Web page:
Irish Stoat

Mustela erminea hibernica

The Irish stoat is widespread throughout Ireland and is a distinct sub-species confined to Ireland and the Isle of Man. They are often mistakenly called weasels in rural areas, but weasels are not found in Ireland.

The main difference in the Irish stoat is the dividing line between the chestnut-brown fur and the cream underside, which is usually irregular, and the hair on the upper lip is brown in the Irish stoat, also there is no white edge on the ear. The tip of the tail is always black. They do not normally become white (Ermine) in winter, due to our climate and lack of sitting snow.

Irish stoats have long thin cylindrical bodies and short legs. Males are larger than females with the average adult male measuring up to 40cm for the head and body while the females are shorter measuring up to 30cm. Stoats have long slender tails in proportion to their bodies which have a distinctive black tip at the end, males grow slightly longer tails than females which can measure up to 14cm in length. Adult males weigh up to 400 grams with females being much lighter weighing on average 200 grams. Unusually for mammals there is a noticeable difference in the size of the Irish population of stoats with individuals in the south being bigger and heavier than those found in more northern areas. Stoats have excellent vision and largely hunt by sight, their senses of smell and hearing are also well developed. They are good climbers, can swim well if required and able to run quite fast for short distances using a bounding stride interrupted to stand upright on their hind legs to survey the area.

They can be found in woodlands, hedgerows, marsh, heather, lowland farms, moorland, coastal areas and mountains. They prefer open woodlands and rocky scrub covered areas, on agricultural lands they would be near stone walls, ditches or hedgerows.

Irish stoats are skilled hunters they generally prey on rodents, birds, rabbits and insects. Male stoats will stalk and kill prey much larger than themselves, while females concentrate on smaller mammals like shrews, mice and rats. A single strong bite to the back of the neck is the favored method of attack for stoats. While they are largely carnivorous they will supplement their diets with berries and fruits depending on availability. While above ground stoats use their eyesight to locate prey such as birds, reptiles and voles while they use their sense of smell if hunting rabbits or rats below ground. Stoats are good climbers and will eat bird’s eggs from the nest, and as competent swimmers they can hunt fish in slow moving rivers.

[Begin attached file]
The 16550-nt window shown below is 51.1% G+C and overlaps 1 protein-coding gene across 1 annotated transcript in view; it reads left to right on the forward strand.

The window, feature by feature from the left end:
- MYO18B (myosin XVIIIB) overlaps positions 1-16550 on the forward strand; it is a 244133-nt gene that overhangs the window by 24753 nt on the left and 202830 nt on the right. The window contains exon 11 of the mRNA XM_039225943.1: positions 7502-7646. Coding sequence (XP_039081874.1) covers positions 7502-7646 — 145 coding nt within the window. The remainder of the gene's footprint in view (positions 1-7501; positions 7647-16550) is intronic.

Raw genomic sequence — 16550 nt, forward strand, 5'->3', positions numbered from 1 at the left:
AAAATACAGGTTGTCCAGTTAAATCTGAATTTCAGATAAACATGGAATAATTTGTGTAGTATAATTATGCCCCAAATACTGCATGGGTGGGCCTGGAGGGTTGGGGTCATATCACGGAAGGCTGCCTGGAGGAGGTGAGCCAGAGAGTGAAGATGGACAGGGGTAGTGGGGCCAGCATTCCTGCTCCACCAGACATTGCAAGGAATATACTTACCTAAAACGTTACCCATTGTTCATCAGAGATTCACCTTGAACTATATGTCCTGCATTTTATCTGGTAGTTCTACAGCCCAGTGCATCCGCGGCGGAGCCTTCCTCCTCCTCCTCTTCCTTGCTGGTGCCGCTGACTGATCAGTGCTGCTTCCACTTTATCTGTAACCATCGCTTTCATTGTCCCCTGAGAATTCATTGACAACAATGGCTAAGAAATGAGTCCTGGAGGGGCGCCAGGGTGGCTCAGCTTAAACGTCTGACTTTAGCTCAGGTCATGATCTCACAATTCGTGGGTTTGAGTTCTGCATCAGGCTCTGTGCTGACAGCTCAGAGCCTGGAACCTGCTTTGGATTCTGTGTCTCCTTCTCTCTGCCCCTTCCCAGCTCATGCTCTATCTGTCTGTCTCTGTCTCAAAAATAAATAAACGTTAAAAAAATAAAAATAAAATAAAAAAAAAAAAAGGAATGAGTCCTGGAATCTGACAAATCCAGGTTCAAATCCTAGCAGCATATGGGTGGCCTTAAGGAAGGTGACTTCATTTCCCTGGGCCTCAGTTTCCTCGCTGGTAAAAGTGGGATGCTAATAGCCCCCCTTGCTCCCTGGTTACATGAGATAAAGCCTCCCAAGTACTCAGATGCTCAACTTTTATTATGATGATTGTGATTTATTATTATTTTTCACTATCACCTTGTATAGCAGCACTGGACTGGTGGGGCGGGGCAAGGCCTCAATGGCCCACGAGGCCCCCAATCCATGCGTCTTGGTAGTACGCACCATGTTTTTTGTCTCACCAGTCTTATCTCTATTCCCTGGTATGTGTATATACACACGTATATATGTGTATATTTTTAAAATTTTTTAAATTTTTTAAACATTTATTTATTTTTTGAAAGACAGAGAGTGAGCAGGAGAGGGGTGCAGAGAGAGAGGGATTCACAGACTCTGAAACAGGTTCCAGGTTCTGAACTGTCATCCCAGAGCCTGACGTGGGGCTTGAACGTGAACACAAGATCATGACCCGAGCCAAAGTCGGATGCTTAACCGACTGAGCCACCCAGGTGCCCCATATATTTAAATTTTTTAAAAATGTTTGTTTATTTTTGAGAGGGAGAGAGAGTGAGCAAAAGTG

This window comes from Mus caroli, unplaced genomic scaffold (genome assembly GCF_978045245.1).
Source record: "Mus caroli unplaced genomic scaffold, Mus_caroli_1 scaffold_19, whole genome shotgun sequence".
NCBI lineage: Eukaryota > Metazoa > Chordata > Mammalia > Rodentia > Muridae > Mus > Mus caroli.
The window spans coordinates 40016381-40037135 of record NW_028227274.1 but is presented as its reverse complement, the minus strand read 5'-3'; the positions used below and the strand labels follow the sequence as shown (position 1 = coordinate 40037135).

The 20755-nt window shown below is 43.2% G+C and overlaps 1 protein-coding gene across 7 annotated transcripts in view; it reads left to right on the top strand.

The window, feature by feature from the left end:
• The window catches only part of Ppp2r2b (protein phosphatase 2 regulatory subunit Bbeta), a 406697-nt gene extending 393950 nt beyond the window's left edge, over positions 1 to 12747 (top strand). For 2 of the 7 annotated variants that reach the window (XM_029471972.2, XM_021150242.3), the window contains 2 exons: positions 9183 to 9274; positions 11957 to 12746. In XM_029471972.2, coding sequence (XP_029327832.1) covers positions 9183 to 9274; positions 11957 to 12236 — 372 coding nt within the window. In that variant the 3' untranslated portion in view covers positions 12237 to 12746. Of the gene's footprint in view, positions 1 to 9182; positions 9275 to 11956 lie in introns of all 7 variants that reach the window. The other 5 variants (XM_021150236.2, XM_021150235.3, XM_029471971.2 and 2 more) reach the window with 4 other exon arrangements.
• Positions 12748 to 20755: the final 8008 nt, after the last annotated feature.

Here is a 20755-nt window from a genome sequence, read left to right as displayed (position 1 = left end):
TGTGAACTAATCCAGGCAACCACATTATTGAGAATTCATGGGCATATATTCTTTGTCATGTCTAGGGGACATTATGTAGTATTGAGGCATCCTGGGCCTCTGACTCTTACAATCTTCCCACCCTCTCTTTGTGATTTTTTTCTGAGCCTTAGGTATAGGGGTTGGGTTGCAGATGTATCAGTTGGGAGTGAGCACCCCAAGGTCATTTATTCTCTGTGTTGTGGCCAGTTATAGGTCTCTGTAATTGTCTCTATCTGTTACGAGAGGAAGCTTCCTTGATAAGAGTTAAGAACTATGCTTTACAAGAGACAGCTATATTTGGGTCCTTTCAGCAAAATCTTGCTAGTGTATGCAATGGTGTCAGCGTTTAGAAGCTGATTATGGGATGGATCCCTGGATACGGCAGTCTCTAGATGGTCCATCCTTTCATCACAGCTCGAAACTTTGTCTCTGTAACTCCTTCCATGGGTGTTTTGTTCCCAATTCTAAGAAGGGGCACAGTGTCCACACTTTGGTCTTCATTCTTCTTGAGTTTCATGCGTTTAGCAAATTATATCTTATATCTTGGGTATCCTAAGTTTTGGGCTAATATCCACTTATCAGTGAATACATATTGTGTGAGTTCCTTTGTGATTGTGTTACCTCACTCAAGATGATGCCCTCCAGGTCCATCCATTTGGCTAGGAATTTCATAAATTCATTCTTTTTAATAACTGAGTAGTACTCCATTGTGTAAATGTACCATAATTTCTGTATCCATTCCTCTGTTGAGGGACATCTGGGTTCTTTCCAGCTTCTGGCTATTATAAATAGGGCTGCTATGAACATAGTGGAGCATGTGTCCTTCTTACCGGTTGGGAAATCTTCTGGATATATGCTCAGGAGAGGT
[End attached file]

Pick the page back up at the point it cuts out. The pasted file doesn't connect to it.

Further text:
The main breeding season for the Irish stoat begins in May and ends in July. An unusual adaptation for small mammals sees a long delay between mating and when gestation begins, this is done to ensure that the young are born the following year in early summer to avail of better conditions and food supply. Irish stoats produce one litter per year with each litter of five to twelve young known as kits. When born they are blind, deaf and have a light covering of fluffy white fur weighing only 4 grams. They are totally dependent on their mother and are fully weaned after five weeks. Rapid growth will see the young stoats becoming fully independent after twelve weeks by which time their mothers will have taught them several hunting techniques which they will need when establishing their own territories. Another unusual reproductive trait of the Irish stoat is that some female kits can become sexually mature after only a few weeks, if mating occurs with an adult male then the young stoat can become pregnant while still being weaned by her mother although the delayed gestation period of stoats means she will not give birth until the following year once she sets up her own territory.

The Animal Ecology & Conservation Group, NUIG, with the support of The Vincent Wildlife Trust, are carrying out a nationwide study of the Irish stoat. If you have any information on the Irish stoat, especially sightings, please fill in our online survey form at:

Photo by Carrie Crowley



The Revolution Design Racing Products Ultra Flat Head Carburator Wrench is not just your ordinary flat head screwdriver but a precision tool to adjust and monitor your engine’s carburettor settings in the best possible way. Offering a hardened spring steel 4×0.8mm tool tip the wrench is ideal to adjust all mixture needles found on today’s engines such as the main and idle needle but also mid range needles on competition engines. And the cleverness does not end here! When holding the gauge incorporated into the blade in place and turning the wrench at the same time you can easily read and monitor the changes you do to the needle settings. How often have you heard you racing buddies to lean the “main needle by a quarter of a turn”. You now can make it even more exact by using the Ultra Flat Head Carburator Wrench. And once you are done with your race you can easily stop the engine by pressing the upper rubber plug against the engine’s flywheel. As usual the tool handle come made from black anodised aluminium with laser-etched logos for that signature Revolution Design look.






WORLDS: Tessmann brought his broom on Day One of qualifying